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Informated Environments 
Hannah Knox (University College London)
Emilie Glazer (UCL)
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Kim Fortun (University of California Irvine)
Wednesday 8 June, -
Time zone: Europe/London

Short Abstract:

This panel explores the role of digital infrastructures in framing, shaping and constituting environmental relations in the anthropocene. We explore how models, maps, databases, archives, sensors, images and algorithms are implicated in the conduct of contemporary environmental politics.

Long Abstract:

The idea of a 'natural' environment has long been deconstructed and critiqued by anthropologists who have shown the diverse ways that human beings shape, work with and remake land and forest, rivers and sea, air, desert and tundra. In this panel we seek to extend this conversation into an appreciation of the role of contemporary and historical information systems in framing, informing and shaping environmental relations. Building on long histories of environmental information gathering, contemporary 'informated' environments (Fortun, 2004) involve such infrastructures as global monitoring systems that track animals, particles, and plastics; climate models that map and predict global and local climatic futures; big data-driven mapping tools aimed at planners tasked with rethinking urban and rural landscapes; and digital or bio-sensory devices that detect, reveal and act back on materials flows, chemical traces, or environmental rhythms. We invite papers that explore ethnographically, the role and effects of such data driven information technologies on environmental processes in different parts of the world. We are also interested in papers that explore how counter-informational tools are remaking environmental relations through new forms of representation, archiving and prototyping, and the role that these might play in a refigured anthropology of the anthropocene.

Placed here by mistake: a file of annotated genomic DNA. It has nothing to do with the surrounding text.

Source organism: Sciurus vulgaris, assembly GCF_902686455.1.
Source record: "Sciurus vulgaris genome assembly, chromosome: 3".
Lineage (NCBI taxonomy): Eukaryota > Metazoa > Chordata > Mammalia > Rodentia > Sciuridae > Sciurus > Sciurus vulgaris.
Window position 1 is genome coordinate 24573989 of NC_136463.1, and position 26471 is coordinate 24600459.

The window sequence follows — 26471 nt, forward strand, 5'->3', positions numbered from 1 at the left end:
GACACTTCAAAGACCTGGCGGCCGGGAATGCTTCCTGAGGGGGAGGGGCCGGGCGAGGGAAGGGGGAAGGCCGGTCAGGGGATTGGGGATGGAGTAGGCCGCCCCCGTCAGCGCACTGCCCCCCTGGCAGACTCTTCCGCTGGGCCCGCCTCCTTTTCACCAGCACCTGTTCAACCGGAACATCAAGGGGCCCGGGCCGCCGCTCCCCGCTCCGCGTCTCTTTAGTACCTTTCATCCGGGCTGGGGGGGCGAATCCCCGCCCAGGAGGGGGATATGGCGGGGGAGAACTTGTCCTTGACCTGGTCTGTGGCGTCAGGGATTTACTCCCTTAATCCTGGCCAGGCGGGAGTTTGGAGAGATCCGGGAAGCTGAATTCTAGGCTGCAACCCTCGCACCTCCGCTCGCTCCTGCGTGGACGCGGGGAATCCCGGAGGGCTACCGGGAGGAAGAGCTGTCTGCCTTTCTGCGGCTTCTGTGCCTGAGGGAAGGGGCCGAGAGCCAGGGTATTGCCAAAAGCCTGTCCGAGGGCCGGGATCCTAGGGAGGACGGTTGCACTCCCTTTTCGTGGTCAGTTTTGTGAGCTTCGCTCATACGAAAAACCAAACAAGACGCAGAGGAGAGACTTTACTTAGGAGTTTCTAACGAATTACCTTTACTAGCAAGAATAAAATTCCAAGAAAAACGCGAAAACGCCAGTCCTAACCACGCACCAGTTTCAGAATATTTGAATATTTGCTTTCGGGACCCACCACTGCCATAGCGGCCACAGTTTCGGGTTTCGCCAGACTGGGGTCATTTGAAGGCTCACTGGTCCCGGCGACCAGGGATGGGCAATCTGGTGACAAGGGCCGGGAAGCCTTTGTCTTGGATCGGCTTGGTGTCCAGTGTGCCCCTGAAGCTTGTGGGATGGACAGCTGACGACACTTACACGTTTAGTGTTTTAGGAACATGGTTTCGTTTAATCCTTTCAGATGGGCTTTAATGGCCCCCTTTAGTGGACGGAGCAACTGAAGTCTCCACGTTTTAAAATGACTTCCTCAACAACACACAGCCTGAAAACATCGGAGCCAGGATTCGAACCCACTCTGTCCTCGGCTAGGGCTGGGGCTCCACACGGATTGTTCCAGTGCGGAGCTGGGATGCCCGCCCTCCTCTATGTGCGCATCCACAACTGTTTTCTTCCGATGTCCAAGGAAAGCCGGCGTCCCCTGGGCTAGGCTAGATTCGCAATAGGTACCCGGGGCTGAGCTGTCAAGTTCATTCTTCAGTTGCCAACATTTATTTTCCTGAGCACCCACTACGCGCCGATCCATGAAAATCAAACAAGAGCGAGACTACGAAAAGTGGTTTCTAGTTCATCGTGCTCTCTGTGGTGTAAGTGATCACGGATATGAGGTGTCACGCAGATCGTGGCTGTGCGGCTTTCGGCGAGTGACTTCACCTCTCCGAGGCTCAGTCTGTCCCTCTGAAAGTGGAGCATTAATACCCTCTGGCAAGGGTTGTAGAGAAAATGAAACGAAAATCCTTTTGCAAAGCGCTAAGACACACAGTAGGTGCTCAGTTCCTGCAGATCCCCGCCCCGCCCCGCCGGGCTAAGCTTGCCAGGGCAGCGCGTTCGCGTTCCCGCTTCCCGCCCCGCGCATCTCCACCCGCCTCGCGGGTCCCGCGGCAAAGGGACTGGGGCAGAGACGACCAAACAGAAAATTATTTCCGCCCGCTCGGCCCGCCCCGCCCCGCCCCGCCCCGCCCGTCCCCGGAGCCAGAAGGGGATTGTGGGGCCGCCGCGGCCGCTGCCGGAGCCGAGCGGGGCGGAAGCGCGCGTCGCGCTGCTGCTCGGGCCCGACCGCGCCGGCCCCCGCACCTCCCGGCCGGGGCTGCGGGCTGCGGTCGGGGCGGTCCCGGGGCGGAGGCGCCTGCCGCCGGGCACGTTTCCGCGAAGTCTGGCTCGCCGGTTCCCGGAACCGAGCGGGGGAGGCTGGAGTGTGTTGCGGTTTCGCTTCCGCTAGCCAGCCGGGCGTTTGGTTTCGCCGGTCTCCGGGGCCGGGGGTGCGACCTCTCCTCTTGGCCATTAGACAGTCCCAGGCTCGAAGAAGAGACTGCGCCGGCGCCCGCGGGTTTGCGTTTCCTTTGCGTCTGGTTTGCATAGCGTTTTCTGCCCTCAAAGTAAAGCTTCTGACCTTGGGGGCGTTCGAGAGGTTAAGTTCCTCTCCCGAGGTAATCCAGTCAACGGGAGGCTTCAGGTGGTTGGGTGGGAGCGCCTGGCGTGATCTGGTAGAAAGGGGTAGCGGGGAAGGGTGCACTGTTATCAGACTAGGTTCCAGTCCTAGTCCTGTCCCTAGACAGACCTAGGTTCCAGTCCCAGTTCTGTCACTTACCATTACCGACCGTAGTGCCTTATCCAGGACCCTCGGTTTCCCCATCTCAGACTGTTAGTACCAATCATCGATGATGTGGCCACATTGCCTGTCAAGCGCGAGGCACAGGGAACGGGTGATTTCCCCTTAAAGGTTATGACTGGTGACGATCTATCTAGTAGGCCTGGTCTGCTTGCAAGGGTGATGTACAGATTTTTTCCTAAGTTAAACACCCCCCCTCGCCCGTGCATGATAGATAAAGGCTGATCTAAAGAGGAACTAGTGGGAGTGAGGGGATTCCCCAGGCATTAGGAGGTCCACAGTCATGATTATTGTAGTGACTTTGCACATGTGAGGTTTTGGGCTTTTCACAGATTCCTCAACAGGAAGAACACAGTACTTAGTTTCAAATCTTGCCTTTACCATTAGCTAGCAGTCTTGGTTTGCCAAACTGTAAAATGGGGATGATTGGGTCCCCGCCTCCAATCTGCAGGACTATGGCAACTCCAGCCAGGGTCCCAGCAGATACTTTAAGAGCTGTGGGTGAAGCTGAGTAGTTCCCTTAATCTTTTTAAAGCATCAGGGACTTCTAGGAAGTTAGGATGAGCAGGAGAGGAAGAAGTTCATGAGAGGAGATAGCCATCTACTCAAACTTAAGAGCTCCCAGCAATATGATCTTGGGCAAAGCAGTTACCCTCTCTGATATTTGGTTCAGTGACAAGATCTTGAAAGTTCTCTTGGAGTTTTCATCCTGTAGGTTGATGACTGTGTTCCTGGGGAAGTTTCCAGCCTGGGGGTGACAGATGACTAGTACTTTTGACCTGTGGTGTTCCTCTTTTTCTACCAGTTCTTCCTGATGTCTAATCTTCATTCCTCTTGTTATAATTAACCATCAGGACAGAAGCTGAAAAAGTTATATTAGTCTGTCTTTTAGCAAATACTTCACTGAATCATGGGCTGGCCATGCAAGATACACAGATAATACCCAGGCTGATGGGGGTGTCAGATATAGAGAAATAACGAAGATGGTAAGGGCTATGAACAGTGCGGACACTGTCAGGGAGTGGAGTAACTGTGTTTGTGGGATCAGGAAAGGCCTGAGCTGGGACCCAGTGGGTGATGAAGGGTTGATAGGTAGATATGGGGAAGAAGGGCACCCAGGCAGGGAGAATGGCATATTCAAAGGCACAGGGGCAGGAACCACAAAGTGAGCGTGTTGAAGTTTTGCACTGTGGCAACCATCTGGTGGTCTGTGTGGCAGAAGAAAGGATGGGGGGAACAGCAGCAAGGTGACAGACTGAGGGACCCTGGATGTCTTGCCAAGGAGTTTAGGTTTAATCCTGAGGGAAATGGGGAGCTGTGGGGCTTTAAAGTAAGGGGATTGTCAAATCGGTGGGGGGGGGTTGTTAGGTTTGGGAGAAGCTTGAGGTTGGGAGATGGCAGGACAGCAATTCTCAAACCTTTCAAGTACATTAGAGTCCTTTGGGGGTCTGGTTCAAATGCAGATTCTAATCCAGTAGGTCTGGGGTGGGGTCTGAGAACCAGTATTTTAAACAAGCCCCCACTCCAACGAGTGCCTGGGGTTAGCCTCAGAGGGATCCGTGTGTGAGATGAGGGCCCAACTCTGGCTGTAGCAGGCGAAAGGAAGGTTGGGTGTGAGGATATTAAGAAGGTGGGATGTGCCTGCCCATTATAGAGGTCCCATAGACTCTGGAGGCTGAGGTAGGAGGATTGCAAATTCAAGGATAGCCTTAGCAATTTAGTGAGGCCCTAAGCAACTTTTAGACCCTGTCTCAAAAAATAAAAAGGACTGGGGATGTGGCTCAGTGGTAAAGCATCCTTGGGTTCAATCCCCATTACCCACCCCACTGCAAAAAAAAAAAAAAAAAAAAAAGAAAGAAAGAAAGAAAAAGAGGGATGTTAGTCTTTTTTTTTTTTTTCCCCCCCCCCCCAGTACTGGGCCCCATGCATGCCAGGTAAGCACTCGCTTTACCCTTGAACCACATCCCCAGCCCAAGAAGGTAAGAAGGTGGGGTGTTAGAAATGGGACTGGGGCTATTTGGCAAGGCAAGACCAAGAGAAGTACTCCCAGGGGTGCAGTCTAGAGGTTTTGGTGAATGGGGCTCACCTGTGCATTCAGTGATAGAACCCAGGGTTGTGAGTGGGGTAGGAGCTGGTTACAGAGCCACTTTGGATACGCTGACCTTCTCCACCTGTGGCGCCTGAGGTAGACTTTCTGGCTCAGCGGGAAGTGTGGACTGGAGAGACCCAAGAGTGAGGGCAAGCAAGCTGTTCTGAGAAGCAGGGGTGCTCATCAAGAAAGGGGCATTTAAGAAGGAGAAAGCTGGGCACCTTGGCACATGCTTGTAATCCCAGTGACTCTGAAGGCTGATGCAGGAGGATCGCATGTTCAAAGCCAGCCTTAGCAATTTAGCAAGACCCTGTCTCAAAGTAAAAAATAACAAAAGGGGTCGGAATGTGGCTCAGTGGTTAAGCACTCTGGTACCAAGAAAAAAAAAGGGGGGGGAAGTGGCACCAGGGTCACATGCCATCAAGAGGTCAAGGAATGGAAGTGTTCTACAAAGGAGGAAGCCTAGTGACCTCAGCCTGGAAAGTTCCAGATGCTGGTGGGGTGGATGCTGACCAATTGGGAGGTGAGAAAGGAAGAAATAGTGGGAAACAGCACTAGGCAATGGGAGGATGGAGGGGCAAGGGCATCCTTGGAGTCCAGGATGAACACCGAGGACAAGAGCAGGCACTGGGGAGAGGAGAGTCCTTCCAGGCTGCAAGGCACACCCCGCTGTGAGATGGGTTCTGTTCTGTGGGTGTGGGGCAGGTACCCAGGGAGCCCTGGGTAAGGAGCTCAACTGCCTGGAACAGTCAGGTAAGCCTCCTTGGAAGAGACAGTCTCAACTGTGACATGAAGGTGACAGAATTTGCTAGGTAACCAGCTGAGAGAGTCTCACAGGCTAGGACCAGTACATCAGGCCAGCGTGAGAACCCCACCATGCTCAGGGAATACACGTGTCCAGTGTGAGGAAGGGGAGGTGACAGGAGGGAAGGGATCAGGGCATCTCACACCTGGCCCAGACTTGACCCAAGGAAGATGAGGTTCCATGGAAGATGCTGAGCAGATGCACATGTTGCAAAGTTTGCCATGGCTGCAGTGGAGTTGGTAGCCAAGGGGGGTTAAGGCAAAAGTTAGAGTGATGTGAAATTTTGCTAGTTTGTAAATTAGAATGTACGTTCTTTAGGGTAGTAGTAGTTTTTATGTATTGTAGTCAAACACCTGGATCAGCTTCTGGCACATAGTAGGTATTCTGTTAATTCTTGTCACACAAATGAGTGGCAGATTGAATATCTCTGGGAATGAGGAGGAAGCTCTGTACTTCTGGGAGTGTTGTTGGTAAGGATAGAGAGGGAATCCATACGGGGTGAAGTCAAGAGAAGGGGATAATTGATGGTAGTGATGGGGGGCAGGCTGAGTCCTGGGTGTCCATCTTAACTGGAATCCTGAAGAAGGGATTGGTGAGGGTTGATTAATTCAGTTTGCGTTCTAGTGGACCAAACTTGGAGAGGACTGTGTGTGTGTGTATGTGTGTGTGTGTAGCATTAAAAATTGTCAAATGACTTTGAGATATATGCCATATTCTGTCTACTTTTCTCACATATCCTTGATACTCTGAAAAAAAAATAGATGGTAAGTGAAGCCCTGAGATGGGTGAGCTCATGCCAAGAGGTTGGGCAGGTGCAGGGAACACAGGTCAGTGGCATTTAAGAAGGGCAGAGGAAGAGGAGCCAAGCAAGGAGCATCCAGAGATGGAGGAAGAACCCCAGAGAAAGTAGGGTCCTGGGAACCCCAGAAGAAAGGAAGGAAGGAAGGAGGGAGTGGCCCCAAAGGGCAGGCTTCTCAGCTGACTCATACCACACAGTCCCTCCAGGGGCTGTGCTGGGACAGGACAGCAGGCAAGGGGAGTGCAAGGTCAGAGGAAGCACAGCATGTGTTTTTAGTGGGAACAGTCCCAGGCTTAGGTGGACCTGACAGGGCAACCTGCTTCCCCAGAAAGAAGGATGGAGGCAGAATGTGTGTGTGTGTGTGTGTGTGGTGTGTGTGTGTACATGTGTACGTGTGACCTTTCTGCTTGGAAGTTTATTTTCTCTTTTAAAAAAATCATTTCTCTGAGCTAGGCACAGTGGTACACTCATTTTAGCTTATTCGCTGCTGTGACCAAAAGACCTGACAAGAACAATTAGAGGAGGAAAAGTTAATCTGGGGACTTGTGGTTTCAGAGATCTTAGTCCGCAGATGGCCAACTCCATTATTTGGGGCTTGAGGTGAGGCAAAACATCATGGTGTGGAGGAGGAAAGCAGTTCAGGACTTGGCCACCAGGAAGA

Accepted papers:

Session 1 Wednesday 8 June, 2022, -